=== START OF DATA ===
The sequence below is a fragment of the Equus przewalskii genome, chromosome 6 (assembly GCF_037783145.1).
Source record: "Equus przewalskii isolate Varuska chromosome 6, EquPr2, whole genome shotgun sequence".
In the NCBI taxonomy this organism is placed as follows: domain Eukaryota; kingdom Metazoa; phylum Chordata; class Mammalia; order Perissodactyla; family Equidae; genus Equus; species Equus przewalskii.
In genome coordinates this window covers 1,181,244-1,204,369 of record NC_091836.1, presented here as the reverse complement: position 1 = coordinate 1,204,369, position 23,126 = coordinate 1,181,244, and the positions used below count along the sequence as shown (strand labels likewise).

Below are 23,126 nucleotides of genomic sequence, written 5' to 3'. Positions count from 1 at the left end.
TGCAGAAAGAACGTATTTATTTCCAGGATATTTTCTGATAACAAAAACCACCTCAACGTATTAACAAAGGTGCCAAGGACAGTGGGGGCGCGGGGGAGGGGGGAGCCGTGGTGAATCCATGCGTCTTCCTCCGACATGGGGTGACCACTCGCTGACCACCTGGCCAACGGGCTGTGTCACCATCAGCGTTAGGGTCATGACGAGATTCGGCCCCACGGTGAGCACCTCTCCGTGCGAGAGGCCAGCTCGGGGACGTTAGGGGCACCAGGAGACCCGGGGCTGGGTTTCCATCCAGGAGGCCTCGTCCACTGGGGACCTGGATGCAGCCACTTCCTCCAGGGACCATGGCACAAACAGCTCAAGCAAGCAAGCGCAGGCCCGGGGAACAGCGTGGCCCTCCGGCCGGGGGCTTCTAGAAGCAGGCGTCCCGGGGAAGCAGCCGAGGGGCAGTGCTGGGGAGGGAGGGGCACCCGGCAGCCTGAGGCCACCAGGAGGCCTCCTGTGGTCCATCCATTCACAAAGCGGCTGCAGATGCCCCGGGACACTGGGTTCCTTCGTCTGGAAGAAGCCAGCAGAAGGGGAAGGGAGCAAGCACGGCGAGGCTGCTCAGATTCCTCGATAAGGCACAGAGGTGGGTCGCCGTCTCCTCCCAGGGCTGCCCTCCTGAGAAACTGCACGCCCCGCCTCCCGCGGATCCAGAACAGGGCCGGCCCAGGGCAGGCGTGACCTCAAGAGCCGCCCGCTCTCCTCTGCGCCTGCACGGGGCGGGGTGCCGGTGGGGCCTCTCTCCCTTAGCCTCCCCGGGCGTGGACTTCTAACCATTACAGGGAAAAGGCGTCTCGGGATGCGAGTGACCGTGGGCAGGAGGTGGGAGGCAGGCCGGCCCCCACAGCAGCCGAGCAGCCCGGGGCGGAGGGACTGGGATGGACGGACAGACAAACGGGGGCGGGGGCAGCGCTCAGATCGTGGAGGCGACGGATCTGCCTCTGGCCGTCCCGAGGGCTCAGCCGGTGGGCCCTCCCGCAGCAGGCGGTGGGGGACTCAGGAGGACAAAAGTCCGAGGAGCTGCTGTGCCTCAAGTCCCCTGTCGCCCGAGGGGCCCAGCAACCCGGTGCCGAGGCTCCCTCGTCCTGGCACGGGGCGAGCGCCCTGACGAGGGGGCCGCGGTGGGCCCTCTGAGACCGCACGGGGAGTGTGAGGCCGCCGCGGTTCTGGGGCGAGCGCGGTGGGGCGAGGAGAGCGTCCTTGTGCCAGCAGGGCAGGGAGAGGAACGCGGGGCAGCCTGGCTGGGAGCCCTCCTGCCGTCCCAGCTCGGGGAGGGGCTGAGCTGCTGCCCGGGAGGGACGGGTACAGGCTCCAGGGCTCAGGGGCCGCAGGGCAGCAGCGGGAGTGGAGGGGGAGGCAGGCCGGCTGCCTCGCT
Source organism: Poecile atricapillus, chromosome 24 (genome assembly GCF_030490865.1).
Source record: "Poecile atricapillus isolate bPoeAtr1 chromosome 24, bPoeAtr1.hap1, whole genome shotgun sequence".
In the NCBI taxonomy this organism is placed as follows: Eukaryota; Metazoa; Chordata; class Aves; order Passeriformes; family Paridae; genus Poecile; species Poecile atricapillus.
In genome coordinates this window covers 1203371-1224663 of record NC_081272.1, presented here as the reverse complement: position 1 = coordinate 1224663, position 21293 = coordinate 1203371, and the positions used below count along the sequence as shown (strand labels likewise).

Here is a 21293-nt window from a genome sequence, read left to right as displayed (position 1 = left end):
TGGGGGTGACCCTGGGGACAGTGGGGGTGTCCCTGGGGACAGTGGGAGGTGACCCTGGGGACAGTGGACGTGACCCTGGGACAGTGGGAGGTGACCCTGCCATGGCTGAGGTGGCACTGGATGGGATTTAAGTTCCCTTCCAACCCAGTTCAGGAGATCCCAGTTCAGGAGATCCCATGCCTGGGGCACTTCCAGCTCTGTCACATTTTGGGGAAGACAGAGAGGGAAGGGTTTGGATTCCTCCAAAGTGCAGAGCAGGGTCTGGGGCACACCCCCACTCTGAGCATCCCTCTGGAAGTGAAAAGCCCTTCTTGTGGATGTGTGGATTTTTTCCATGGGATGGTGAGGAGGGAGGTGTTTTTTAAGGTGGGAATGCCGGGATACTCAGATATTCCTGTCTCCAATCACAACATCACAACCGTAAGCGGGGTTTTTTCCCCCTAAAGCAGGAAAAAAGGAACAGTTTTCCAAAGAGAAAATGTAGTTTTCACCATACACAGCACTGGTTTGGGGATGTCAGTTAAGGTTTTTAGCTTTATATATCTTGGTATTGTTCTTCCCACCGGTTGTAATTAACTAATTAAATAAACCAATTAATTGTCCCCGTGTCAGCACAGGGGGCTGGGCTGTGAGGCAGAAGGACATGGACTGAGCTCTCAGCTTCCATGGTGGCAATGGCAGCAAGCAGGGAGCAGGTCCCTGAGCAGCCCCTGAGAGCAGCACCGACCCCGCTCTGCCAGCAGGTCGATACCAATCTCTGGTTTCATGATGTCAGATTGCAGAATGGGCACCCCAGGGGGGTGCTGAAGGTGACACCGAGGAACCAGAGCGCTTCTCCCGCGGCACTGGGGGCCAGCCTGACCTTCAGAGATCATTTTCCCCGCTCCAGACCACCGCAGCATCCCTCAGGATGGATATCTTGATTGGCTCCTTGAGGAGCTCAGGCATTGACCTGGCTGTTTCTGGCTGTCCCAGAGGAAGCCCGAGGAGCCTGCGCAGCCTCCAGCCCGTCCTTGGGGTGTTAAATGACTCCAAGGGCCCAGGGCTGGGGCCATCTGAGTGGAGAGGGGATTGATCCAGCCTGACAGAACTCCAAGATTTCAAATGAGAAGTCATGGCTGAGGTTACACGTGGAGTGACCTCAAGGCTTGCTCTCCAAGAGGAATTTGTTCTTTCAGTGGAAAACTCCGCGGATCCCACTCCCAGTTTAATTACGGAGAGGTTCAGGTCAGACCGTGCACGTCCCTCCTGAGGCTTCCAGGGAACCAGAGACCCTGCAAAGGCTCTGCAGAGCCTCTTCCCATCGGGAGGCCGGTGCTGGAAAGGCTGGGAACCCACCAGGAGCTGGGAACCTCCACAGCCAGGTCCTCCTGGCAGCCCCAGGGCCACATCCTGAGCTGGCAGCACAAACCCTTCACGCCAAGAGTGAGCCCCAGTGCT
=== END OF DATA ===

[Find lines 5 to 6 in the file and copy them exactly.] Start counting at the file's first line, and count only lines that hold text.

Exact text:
Below are 23,126 nucleotides of genomic sequence, written 5' to 3'. Positions count from 1 at the left end.
TGCAGAAAGAACGTATTTATTTCCAGGATATTTTCTGATAACAAAAACCACCTCAACGTATTAACAAAGGTGCCAAGGACAGTGGGGGCGCGGGGGAGGGGGGAGCCGTGGTGAATCCATGCGTCTTCCTCCGACATGGGGTGACCACTCGCTGACCACCTGGCCAACGGGCTGTGTCACCATCAGCGTTAGGGTCATGACGAGATTCGGCCCCACGGTGAGCACCTCTCCGTGCGAGAGGCCAGCTCGGGGACGTTAGGGGCACCAGGAGACCCGGGGCTGGGTTTCCATCCAGGAGGCCTCGTCCACTGGGGACCTGGATGCAGCCACTTCCTCCAGGGACCATGGCACAAACAGCTCAAGCAAGCAAGCGCAGGCCCGGGGAACAGCGTGGCCCTCCGGCCGGGGGCTTCTAGAAGCAGGCGTCCCGGGGAAGCAGCCGAGGGGCAGTGCTGGGGAGGGAGGGGCACCCGGCAGCCTGAGGCCACCAGGAGGCCTCCTGTGGTCCATCCATTCACAAAGCGGCTGCAGATGCCCCGGGACACTGGGTTCCTTCGTCTGGAAGAAGCCAGCAGAAGGGGAAGGGAGCAAGCACGGCGAGGCTGCTCAGATTCCTCGATAAGGCACAGAGGTGGGTCGCCGTCTCCTCCCAGGGCTGCCCTCCTGAGAAACTGCACGCCCCGCCTCCCGCGGATCCAGAACAGGGCCGGCCCAGGGCAGGCGTGACCTCAAGAGCCGCCCGCTCTCCTCTGCGCCTGCACGGGGCGGGGTGCCGGTGGGGCCTCTCTCCCTTAGCCTCCCCGGGCGTGGACTTCTAACCATTACAGGGAAAAGGCGTCTCGGGATGCGAGTGACCGTGGGCAGGAGGTGGGAGGCAGGCCGGCCCCCACAGCAGCCGAGCAGCCCGGGGCGGAGGGACTGGGATGGACGGACAGACAAACGGGGGCGGGGGCAGCGCTCAGATCGTGGAGGCGACGGATCTGCCTCTGGCCGTCCCGAGGGCTCAGCCGGTGGGCCCTCCCGCAGCAGGCGGTGGGGGACTCAGGAGGACAAAAGTCCGAGGAGCTGCTGTGCCTCAAGTCCCCTGTCGCCCGAGGGGCCCAGCAACCCGGTGCCGAGGCTCCCTCGTCCTGGCACGGGGCGAGCGCCCTGACGAGGGGGCCGCGGTGGGCCCTCTGAGACCGCACGGGGAGTGTGAGGCCGCCGCGGTTCTGGGGCGAGCGCGGTGGGGCGAGGAGAGCGTCCTTGTGCCAGCAGGGCAGGGAGAGGAACGCGGGGCAGCCTGGCTGGGAGCCCTCCTGCCGTCCCAGCTCGGGGAGGGGCTGAGCTGCTGCCCGGGAGGGACGGGTACAGGCTCCAGGGCTCAGGGGCCGCAGGGCAGCAGCGGGAGTGGAGGGGGAGGCAGGCCGGCTGCCTCGCT